The building of the Canellopoulos Museum was initially the home of an old Athenian family called Michaleas. The house, which is situated right on the slope of the Acropolis rock, was built in 1894 in the neoclassical style. It was purchased and renovated by the Greek State in 1960. The museum opened in 1976. In 1995 the museum was forced to close temporarily due to extended damage to the foundation of the building that was caused by underground running water. Moreover the plot next to the museum was purchased and a new wing was added. In this way the display areas were extended and for the first time all the collection of Canellopoulos could be presented to the public. Today the building is freshly renovated and its exhibition areas are up to the standards of the contemporary museums.
The collection is displayed in the two underground floors of the museum. If one wants to see the museum in a more or less chronological order, it would be better to start directly from the second underground floor.
The Second Underground Floor
If you have chosen the chronological route, when you enter into the room start from your right hand side. The first display case holds the oldest objects of the collection. Here the visitor can see stone axes and vases that belong to the Neolithic period and the Early Bronze (circa: 2.800 B.C.). Marble vases and some of the famous Cycladic figurines stand next to the first case. Moving on there are clay figurines of the Minoan civilization representing bulls the sacred animal of the Minoan religion. The Mycenaean clay figurines and bronze weapons are next to those. From there and on the visitor can admire mostly clay vases and figurines decorated in various techniques according to the period they were made. There are the Geometric vases of the 9th to the 7th century B.C., archaic vases of the 7th century B.C., Corinthian ones with the characteristic yellow clay of the 7th-5th century B.C., Attic black figure vases of the 5th century B.C., red figure vases form the turn of the 5th century until the 4th century B.C. , the white lekythoi that were used for the funerary ceremonies and used to carry aromatic oils and the oil lamps of the 1st century B.C.. In this floor among the ceramic art the visitor can also admire bronze vases of the 5th -1st century B.C. , a Bronze ram form a ship of the 3rd or 2nd century BC, an oversized marble woman’s head and other interesting artifacts.
The First Underground Floor
The First Underground floor is more or less devoted to the art of metallurgy. Here, the visitor can see bronze helmets and daggers, bronze figurines and strigiles. One cannot miss the intricate golden jewelry mostly of the 3rd century B.C. In this section the visitor can admire seal stones made of semiprecious stones and golden impressed bands that were sawn on the funerary clothes of the dead will definitely catch the visitor’s eyes. There also bronze mirrors and multicolored perfume bottles made of glass paste. Moreover, a central case presents coins of different city-states of the Ancient Greece.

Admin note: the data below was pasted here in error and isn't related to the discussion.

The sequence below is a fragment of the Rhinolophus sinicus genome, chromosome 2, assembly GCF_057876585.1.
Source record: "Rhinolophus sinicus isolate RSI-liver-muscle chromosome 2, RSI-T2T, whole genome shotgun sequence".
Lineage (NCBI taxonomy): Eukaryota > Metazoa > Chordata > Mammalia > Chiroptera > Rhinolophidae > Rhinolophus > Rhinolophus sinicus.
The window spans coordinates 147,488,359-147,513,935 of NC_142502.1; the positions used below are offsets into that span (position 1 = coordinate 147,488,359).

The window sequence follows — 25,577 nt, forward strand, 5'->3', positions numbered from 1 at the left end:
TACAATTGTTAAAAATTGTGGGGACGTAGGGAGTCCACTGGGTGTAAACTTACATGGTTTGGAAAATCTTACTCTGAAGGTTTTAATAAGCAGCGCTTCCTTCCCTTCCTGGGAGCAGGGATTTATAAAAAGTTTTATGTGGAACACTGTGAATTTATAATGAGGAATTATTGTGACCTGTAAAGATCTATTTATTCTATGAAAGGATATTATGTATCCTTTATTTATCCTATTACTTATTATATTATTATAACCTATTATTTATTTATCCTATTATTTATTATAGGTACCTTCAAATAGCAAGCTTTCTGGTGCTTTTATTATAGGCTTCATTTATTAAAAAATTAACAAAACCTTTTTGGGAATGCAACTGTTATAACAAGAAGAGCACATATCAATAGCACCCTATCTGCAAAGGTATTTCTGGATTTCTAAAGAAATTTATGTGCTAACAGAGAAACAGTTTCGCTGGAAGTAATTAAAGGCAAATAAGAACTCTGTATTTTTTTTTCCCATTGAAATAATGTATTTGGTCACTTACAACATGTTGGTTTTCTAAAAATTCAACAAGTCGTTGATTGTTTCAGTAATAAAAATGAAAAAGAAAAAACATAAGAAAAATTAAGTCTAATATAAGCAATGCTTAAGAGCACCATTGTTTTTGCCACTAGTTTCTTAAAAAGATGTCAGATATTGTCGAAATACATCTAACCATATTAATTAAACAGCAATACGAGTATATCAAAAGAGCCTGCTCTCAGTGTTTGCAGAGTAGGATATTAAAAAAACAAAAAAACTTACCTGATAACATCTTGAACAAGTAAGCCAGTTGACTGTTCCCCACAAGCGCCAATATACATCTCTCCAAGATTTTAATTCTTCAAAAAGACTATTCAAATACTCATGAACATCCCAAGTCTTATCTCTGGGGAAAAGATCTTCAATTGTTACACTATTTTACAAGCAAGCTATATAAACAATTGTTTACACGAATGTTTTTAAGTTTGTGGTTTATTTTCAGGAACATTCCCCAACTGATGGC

Next to the entrance
Taking the stairs up again and before leaving the museum the visitor discovers two more display-cases. The first one contains examples of the art of ancient Cyprus. There are vases with geometric design of the 7th century B.C. The next case holds bronze figurines from Egypt and daggers and axes that probably belong to the Phoenician civilization. To the opposite site there are some marble funerary lekythoi that were posted on the graves instead of tomb stones.
Even if The Paul and Alexandra Canellopoulos Museum is not one of the biggest or more known museums of Athens, it still has a lot to offer to the visitor. In this museum the visitor can get a small but a significant insight into the Greek art and culture.
The museum has many other collections. However at the time of my visit the rest of the exhibition was closed to the visitors. The collections of the museum are the following: 1)Funerary masks from Fayum (2nd-4th century A.D.) and Coptic fabrics (6th-12th centuries A.D.) 2) Gold jewelry, bronze crosses, vases and lamps of the Byzantine period (6th-12th centurie A.D.) 3)-Byzantine coins and lead seals 4) Hieratical vessels and wood carvings of the Byzantine and post-Byzantine period (9th-10th centuries) 5) Icons of the 14th-19th centuries, many of which bear the subscriptions of their painters, mostly famous artists of the Cretan School, the School of Constantinople, and from Macedonia. 6)Folk art jewelry, fabrics and elements of the popular garments and weapons, dated to the 18th and 19th centuries.More information on these collections soon, after my next visit to the museum.